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    He is in an environment which for him is very alien, strange, new and frightening. There are 'rules' which he doesn't understand, he doesn't know what is expected of him. Understandably he is afraid and anxious and he is communicating that anxiety by growling. The growl is an important communication, saying stop or go away, and you shouldn't ignore it because if you do ignore it he will have to tell you to stop or go away with his next form of communication which is the bite. If you regularly ignore the growl he won't bother to use it, he will go straight to the bite.

    To get him off the sofa, lure him with something like a piece of food. Make sure he has a comfortable place of his own where he is never disturbed. Maybe he growls at your father because he associates him with the vet.

    Dominance is definitely not the solution. Apart from everything else, the theory of dominance is WRONG. It was based on a flawed study and even the person who created it admitted it was wrong. This article explains it well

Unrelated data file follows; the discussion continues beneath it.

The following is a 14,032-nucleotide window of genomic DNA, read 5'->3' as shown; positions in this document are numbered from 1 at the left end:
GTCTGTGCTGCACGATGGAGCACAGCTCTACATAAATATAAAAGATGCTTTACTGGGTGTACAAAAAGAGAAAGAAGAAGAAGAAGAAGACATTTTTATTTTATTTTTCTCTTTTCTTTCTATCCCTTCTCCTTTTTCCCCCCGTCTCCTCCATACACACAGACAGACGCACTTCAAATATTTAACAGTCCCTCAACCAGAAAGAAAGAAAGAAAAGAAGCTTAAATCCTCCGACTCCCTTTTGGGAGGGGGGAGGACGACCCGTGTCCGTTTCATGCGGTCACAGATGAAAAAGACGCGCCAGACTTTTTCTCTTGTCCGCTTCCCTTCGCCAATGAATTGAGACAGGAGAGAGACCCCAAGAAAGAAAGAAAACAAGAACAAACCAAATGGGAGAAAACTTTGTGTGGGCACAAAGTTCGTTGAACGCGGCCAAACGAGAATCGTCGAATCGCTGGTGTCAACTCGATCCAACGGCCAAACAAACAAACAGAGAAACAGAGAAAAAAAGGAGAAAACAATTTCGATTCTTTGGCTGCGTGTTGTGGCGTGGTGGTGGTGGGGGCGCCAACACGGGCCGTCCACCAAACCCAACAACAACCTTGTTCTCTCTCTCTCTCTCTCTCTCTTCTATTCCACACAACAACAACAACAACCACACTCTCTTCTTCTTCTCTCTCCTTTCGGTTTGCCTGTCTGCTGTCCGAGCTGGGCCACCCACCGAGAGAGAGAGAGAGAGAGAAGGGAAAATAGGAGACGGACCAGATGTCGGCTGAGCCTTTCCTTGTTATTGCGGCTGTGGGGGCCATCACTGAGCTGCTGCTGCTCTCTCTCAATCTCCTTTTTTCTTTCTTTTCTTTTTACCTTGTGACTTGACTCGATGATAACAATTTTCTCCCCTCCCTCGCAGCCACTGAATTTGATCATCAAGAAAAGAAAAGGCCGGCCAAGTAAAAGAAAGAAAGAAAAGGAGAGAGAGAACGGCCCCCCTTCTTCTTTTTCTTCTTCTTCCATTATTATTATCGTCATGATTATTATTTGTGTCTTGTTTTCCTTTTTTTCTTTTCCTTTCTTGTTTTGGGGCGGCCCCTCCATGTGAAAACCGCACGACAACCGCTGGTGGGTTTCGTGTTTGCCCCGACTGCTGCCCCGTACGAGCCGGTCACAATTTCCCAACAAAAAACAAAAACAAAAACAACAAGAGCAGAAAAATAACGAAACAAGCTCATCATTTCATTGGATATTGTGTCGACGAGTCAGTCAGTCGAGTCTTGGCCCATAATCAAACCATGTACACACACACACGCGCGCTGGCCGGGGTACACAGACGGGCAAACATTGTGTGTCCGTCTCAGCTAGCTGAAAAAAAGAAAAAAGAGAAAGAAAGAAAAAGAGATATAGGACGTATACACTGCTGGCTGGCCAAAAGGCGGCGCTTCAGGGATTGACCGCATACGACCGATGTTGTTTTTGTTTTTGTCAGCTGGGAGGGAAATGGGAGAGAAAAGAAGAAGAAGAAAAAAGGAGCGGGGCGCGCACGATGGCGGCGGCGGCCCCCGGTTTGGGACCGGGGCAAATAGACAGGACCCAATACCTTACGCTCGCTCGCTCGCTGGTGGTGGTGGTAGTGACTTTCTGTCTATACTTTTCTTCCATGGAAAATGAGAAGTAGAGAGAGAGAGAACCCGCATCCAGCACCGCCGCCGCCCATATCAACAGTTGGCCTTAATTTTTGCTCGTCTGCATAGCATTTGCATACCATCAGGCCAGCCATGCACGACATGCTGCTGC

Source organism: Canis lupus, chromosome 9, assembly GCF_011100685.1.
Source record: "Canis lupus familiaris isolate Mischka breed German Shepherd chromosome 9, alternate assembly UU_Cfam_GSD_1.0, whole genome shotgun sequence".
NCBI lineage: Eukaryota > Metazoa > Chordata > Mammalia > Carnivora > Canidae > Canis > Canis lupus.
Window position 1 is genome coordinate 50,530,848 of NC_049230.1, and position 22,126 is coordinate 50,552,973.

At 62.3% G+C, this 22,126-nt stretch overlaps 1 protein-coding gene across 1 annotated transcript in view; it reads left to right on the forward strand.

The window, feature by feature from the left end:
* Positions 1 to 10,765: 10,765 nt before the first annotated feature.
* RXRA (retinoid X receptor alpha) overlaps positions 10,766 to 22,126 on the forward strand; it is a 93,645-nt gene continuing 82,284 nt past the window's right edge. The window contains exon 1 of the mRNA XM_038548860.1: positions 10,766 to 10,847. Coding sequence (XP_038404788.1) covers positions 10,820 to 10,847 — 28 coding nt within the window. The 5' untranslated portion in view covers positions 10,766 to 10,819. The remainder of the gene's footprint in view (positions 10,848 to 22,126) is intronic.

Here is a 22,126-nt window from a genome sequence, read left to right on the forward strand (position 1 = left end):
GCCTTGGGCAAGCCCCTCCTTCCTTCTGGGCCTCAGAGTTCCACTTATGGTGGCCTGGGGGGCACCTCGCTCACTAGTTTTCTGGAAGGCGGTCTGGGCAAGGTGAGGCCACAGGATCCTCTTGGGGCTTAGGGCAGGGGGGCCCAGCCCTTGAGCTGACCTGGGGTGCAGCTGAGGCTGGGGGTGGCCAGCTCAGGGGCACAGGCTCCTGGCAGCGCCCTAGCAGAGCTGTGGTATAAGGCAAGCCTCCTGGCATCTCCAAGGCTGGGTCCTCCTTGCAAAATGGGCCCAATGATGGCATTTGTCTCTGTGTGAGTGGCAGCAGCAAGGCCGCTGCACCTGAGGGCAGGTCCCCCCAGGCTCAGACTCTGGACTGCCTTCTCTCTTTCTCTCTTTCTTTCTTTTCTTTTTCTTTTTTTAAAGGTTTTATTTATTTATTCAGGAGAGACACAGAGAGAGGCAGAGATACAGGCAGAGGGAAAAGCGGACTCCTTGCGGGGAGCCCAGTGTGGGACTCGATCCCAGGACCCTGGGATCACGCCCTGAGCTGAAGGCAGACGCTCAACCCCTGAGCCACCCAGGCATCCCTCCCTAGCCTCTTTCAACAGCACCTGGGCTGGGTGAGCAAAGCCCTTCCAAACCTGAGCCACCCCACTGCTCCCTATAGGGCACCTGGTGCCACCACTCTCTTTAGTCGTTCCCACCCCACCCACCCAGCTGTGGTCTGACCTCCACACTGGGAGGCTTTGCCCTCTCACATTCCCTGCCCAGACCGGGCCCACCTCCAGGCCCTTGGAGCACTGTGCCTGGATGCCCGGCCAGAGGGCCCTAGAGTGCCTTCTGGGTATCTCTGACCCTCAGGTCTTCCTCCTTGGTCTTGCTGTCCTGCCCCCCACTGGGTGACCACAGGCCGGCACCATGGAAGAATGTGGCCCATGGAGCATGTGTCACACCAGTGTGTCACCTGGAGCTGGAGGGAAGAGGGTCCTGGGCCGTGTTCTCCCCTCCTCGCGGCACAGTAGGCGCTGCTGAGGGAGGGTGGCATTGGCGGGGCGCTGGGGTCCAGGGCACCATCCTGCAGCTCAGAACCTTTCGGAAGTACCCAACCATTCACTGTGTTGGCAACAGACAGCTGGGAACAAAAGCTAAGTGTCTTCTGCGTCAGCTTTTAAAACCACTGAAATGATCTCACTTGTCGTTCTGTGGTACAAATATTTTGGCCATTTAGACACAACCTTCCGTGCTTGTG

If you go harder on this dog, he will go harder on you, you will have to go harder still and it will end badly. Your family are not dogs, your dog knows your family are not dogs so suggesting you act in the same way as your other dogs is not going to work.

    You could try muzzle training him. Look on YouTube for Kikopup- she has lots of short training videos including one on muzzles. Your dog should learn that the muzzle is a great thing, meat paste or soft cheese smeared on the inside for him to lick is helpful.

    Can you get Adaptil where you live? It comes in a spray (for blankets etc., not for directly on to the dog), a collar and a diffuser. It replicates the hormone a bitch has after having puppies and has a calming effect on dogs. Failing that your vet may have an alternative.
    #2 JoanneF, Dec 1, 2018
    Last edited: Dec 1, 2018
    Lurcherlad, kimthecat, Ian246 and 2 others like this.
  3. Jamesgoeswalkies

    Jamesgoeswalkies PetForums VIP

    May 8, 2014
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    Your sister and you are correct. To be honest, if your father attempts to 'get harsher and impose physical punishment' the inevitable result of this confrontational approach is that he or someone else in the family will be bitten and the dog will be blamed and either rehomed or put down. Dogs that feel threatened will protect themselves.

    Sometimes it is hard to take on street dogs who have no concept whatsoever of living in a domestic environment and whose only experience of humans is that they are often threatening and abusive. You really do have to start from scratch to teach your dog that living with you isn't like that. If your father resorts to being physical he will simply reinforce in the dogs mind his previous experience that humans are not to be trusted.